Wednesday, February 13, 2008

Lord of the Rings heirs sue New Line Cinema over $6bn blockbusters

The heirs of J.R.R. Tolkien, the creator of The Lord of the Rings, are suing the film studio that released the trilogy based on his books, claiming that the company has not paid them a penny from the $6 billion (£3.7 billion) that the films, DVDs and other products have taken worldwide.
The writer's estate, a British charity called The Tolkien Trust, and HarperCollins, the original Lord of the Rings publisher, filed the lawsuit against New Line Cinema in Los Angeles Superior Court yesterday.

The court action seeks, among other things, in excess of $150 million in compensatory damages from New Line, as well as punitive damages, and a declaration from the court that the plaintiffs have a right to terminate any further rights to the Tolkien works, including The Hobbit.
The estimate includes everything from box-office receipts to revenue from sales of DVDs and other products.

The trustees' UK lawyer, Steven Maier, of Manches LLP, said: “The Tolkien trustees do not file lawsuits lightly, and have tried unsuccessfully to resolve their claims out of court.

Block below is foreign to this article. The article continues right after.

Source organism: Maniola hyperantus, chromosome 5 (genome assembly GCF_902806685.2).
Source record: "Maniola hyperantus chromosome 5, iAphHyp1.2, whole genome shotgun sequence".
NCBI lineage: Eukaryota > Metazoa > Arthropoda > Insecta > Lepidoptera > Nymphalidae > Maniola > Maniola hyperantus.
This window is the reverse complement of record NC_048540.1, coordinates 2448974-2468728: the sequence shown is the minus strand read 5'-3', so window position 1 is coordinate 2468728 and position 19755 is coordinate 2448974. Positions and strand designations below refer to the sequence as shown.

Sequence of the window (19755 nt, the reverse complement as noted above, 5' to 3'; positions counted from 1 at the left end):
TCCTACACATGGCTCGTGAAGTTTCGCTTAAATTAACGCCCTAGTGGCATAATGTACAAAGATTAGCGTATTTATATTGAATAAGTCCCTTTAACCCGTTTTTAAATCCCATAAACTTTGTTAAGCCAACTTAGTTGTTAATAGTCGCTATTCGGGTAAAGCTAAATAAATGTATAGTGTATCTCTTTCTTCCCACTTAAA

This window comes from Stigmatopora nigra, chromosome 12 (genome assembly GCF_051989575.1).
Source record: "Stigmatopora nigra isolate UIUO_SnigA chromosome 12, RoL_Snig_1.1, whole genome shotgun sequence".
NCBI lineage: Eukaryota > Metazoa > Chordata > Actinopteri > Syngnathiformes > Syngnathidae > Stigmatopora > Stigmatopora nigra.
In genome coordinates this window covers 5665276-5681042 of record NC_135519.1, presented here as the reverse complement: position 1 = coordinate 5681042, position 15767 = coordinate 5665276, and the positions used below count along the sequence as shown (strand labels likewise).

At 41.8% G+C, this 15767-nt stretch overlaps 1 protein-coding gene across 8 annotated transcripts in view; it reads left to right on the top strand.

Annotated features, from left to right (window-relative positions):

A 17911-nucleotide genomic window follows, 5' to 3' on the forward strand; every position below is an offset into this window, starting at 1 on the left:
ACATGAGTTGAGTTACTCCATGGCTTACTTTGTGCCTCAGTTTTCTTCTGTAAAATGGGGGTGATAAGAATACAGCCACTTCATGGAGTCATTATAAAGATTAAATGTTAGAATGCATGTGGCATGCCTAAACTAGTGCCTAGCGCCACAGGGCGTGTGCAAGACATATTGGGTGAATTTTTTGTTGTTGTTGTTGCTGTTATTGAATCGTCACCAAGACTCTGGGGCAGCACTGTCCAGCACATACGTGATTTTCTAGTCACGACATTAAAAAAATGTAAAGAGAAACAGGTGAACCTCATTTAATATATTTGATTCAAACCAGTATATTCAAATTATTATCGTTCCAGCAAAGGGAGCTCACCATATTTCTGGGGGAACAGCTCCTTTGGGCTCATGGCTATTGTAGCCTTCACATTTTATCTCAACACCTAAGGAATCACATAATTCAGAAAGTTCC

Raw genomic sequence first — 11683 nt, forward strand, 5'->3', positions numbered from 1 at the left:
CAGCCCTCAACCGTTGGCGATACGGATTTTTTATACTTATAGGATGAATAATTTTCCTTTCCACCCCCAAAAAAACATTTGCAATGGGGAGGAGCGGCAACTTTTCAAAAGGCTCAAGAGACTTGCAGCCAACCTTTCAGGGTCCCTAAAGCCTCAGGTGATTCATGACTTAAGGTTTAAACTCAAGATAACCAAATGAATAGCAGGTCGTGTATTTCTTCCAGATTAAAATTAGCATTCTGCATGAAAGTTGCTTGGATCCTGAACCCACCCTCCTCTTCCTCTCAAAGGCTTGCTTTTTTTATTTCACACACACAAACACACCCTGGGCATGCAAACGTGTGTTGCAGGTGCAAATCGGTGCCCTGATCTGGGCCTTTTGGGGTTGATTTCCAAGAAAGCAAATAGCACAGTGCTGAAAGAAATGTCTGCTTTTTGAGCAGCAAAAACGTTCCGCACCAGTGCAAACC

“But in this case, New Line has left them no option at all. New Line has not paid the plaintiffs even one penny of its contractual share of gross receipts despite the billions of dollars of gross revenue generated by these wildly successful motion pictures.”

According to the complaint, the trustees and a predecessor to HarperCollins signed a contract with United Artists in 1969 for the film rights to The Hobbit and The Lord of the Rings trilogy.
The trustees and the publisher claim they are entitled to a 7.5 per cent share of the gross receipts.
New Line inherited the rights to make the movies in 1998.

It is understood that a number of J.R.R. Tolkien’s family members are involved in the lawsuit, including two of his children, who are in their 70s and 80s.
Bonnie Eskenazi, the trustees' US counsel who filed the complaint, said: "New Line has brought new meaning to the phrase 'creative accounting'. I cannot imagine how on earth New Line will argue to a jury that these films could gross literally billions of dollars, and yet the creator's heirs, who are entitled to a share of gross receipts, don't get a penny."
New Line was not commenting on the case last night.

Story from The Times.
One must wonder what this action will do to the filming of The Hobbit?

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